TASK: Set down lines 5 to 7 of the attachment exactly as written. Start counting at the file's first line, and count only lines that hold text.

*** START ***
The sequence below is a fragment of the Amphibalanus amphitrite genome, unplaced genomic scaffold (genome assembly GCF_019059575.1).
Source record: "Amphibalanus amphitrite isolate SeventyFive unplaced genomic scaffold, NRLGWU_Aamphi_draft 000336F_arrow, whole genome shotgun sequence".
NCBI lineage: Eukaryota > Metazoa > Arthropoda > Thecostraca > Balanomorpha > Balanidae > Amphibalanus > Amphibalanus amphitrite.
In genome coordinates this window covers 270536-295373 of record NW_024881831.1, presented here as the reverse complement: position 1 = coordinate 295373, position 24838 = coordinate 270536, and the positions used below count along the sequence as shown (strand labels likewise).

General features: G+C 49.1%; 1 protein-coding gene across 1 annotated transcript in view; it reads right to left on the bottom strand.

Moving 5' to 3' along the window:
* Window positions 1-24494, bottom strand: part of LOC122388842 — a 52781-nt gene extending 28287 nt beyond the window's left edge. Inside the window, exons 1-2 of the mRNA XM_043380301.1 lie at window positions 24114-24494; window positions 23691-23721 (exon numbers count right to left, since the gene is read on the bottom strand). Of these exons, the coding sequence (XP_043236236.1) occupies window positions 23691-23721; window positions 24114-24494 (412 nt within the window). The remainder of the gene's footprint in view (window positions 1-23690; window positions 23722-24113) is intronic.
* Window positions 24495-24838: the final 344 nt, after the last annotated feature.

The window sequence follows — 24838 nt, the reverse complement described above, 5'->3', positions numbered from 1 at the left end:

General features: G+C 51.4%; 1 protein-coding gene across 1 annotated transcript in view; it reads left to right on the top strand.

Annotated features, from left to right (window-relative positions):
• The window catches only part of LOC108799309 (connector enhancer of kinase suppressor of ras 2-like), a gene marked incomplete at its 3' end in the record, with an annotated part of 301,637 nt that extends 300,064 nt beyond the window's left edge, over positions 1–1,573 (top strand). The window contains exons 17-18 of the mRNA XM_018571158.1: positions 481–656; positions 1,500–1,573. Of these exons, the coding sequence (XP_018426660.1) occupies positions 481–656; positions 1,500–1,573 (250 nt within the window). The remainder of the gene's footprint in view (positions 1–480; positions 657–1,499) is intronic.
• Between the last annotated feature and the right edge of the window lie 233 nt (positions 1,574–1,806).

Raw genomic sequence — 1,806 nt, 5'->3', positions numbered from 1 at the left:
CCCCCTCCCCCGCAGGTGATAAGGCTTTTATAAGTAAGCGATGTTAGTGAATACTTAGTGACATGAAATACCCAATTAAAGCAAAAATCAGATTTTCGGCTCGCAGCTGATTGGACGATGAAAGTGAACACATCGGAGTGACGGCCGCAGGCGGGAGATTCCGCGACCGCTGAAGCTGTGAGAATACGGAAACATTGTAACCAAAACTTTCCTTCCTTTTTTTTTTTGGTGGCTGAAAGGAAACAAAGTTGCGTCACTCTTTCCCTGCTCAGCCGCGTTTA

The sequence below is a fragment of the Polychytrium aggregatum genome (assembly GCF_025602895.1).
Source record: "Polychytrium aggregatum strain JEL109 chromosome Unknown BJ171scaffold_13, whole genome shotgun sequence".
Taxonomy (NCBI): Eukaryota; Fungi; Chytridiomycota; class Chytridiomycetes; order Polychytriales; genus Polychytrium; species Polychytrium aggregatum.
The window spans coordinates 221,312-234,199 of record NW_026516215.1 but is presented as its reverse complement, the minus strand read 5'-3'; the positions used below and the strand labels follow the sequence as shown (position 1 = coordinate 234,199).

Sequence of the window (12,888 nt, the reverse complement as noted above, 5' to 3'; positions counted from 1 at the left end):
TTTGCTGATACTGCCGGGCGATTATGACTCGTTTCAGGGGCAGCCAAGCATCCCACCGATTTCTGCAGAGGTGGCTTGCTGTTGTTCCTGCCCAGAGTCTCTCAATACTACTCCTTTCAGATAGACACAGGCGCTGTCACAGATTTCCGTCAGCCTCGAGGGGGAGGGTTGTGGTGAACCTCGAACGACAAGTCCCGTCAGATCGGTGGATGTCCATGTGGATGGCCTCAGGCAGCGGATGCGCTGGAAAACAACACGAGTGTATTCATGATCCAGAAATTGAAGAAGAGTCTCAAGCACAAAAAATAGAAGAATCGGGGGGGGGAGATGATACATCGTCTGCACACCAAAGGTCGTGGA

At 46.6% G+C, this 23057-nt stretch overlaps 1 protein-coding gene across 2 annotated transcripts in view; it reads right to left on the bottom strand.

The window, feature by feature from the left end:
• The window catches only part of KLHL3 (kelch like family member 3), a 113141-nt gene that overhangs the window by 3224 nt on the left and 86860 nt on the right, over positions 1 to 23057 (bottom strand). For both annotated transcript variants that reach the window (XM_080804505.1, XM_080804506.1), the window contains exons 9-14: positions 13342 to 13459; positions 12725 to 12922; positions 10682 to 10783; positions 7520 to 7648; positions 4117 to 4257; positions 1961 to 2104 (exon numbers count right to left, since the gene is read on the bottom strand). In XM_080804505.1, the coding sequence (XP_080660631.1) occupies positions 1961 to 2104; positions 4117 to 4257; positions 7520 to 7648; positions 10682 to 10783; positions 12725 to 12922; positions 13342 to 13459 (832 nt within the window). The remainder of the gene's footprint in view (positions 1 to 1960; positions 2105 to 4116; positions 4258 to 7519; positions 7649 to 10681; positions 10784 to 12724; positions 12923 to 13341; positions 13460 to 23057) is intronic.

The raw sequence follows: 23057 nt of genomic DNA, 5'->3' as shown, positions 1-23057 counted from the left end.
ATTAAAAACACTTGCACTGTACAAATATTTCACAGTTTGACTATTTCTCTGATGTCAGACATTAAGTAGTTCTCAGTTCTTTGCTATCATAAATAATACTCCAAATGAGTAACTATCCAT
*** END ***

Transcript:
General features: G+C 49.1%; 1 protein-coding gene across 1 annotated transcript in view; it reads right to left on the bottom strand.

Moving 5' to 3' along the window:
* Window positions 1-24494, bottom strand: part of LOC122388842 — a 52781-nt gene extending 28287 nt beyond the window's left edge. Inside the window, exons 1-2 of the mRNA XM_043380301.1 lie at window positions 24114-24494; window positions 23691-23721 (exon numbers count right to left, since the gene is read on the bottom strand). Of these exons, the coding sequence (XP_043236236.1) occupies window positions 23691-23721; window positions 24114-24494 (412 nt within the window). The remainder of the gene's footprint in view (window positions 1-23690; window positions 23722-24113) is intronic.